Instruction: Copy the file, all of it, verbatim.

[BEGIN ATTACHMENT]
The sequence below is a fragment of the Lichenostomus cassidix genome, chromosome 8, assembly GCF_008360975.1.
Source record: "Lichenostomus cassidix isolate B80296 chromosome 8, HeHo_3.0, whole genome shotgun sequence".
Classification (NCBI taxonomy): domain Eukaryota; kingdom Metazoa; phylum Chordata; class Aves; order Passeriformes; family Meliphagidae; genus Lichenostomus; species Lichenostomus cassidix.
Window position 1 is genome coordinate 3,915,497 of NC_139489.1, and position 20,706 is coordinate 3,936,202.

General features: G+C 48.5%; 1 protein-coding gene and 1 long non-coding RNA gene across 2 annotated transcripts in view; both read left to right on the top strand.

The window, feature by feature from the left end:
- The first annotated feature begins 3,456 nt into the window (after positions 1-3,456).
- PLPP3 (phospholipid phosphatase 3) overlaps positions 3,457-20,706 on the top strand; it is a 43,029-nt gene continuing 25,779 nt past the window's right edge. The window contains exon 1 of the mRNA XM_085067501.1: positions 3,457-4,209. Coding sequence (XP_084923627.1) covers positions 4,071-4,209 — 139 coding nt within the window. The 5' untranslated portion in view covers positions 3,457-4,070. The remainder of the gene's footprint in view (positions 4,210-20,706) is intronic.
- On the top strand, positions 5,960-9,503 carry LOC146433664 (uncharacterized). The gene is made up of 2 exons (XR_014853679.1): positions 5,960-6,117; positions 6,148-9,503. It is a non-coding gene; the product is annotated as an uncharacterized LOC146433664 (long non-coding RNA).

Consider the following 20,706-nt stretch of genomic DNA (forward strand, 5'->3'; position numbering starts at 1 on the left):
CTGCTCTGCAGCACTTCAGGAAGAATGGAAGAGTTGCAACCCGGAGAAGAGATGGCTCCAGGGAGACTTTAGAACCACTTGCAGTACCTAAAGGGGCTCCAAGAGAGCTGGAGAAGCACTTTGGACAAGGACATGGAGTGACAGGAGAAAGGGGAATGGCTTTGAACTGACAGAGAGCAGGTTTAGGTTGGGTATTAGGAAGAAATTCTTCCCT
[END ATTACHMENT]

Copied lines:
The sequence below is a fragment of the Lichenostomus cassidix genome, chromosome 8, assembly GCF_008360975.1.
Source record: "Lichenostomus cassidix isolate B80296 chromosome 8, HeHo_3.0, whole genome shotgun sequence".
Classification (NCBI taxonomy): domain Eukaryota; kingdom Metazoa; phylum Chordata; class Aves; order Passeriformes; family Meliphagidae; genus Lichenostomus; species Lichenostomus cassidix.
Window position 1 is genome coordinate 3,915,497 of NC_139489.1, and position 20,706 is coordinate 3,936,202.

General features: G+C 48.5%; 1 protein-coding gene and 1 long non-coding RNA gene across 2 annotated transcripts in view; both read left to right on the top strand.

The window, feature by feature from the left end:
- The first annotated feature begins 3,456 nt into the window (after positions 1-3,456).
- PLPP3 (phospholipid phosphatase 3) overlaps positions 3,457-20,706 on the top strand; it is a 43,029-nt gene continuing 25,779 nt past the window's right edge. The window contains exon 1 of the mRNA XM_085067501.1: positions 3,457-4,209. Coding sequence (XP_084923627.1) covers positions 4,071-4,209 — 139 coding nt within the window. The 5' untranslated portion in view covers positions 3,457-4,070. The remainder of the gene's footprint in view (positions 4,210-20,706) is intronic.
- On the top strand, positions 5,960-9,503 carry LOC146433664 (uncharacterized). The gene is made up of 2 exons (XR_014853679.1): positions 5,960-6,117; positions 6,148-9,503. It is a non-coding gene; the product is annotated as an uncharacterized LOC146433664 (long non-coding RNA).

Consider the following 20,706-nt stretch of genomic DNA (forward strand, 5'->3'; position numbering starts at 1 on the left):
CTGCTCTGCAGCACTTCAGGAAGAATGGAAGAGTTGCAACCCGGAGAAGAGATGGCTCCAGGGAGACTTTAGAACCACTTGCAGTACCTAAAGGGGCTCCAAGAGAGCTGGAGAAGCACTTTGGACAAGGACATGGAGTGACAGGAGAAAGGGGAATGGCTTTGAACTGACAGAGAGCAGGTTTAGGTTGGGTATTAGGAAGAAATTCTTCCCT